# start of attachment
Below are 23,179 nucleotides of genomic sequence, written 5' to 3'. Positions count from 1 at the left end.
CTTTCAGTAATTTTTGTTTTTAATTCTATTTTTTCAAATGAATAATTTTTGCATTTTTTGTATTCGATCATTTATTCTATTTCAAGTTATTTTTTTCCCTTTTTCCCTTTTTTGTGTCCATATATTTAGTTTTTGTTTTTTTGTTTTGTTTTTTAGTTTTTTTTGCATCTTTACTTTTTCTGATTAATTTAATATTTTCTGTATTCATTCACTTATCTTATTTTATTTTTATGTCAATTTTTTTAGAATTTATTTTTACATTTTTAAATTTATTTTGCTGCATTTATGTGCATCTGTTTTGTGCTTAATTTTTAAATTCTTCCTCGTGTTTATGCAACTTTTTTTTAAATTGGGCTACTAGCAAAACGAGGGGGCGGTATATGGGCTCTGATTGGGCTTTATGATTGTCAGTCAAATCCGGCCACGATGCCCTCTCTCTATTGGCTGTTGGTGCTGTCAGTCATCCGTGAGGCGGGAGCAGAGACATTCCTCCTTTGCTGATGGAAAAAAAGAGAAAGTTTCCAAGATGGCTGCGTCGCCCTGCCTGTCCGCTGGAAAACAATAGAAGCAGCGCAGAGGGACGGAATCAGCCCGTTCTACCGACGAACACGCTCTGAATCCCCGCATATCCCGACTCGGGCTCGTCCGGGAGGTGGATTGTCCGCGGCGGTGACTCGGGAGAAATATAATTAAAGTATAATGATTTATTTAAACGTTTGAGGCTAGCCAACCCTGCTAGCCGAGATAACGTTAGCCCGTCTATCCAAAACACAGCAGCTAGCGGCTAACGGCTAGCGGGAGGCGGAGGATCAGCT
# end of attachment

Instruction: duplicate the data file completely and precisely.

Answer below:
Below are 23,179 nucleotides of genomic sequence, written 5' to 3'. Positions count from 1 at the left end.
CTTTCAGTAATTTTTGTTTTTAATTCTATTTTTTCAAATGAATAATTTTTGCATTTTTTGTATTCGATCATTTATTCTATTTCAAGTTATTTTTTTCCCTTTTTCCCTTTTTTGTGTCCATATATTTAGTTTTTGTTTTTTTGTTTTGTTTTTTAGTTTTTTTTGCATCTTTACTTTTTCTGATTAATTTAATATTTTCTGTATTCATTCACTTATCTTATTTTATTTTTATGTCAATTTTTTTAGAATTTATTTTTACATTTTTAAATTTATTTTGCTGCATTTATGTGCATCTGTTTTGTGCTTAATTTTTAAATTCTTCCTCGTGTTTATGCAACTTTTTTTTAAATTGGGCTACTAGCAAAACGAGGGGGCGGTATATGGGCTCTGATTGGGCTTTATGATTGTCAGTCAAATCCGGCCACGATGCCCTCTCTCTATTGGCTGTTGGTGCTGTCAGTCATCCGTGAGGCGGGAGCAGAGACATTCCTCCTTTGCTGATGGAAAAAAAGAGAAAGTTTCCAAGATGGCTGCGTCGCCCTGCCTGTCCGCTGGAAAACAATAGAAGCAGCGCAGAGGGACGGAATCAGCCCGTTCTACCGACGAACACGCTCTGAATCCCCGCATATCCCGACTCGGGCTCGTCCGGGAGGTGGATTGTCCGCGGCGGTGACTCGGGAGAAATATAATTAAAGTATAATGATTTATTTAAACGTTTGAGGCTAGCCAACCCTGCTAGCCGAGATAACGTTAGCCCGTCTATCCAAAACACAGCAGCTAGCGGCTAACGGCTAGCGGGAGGCGGAGGATCAGCT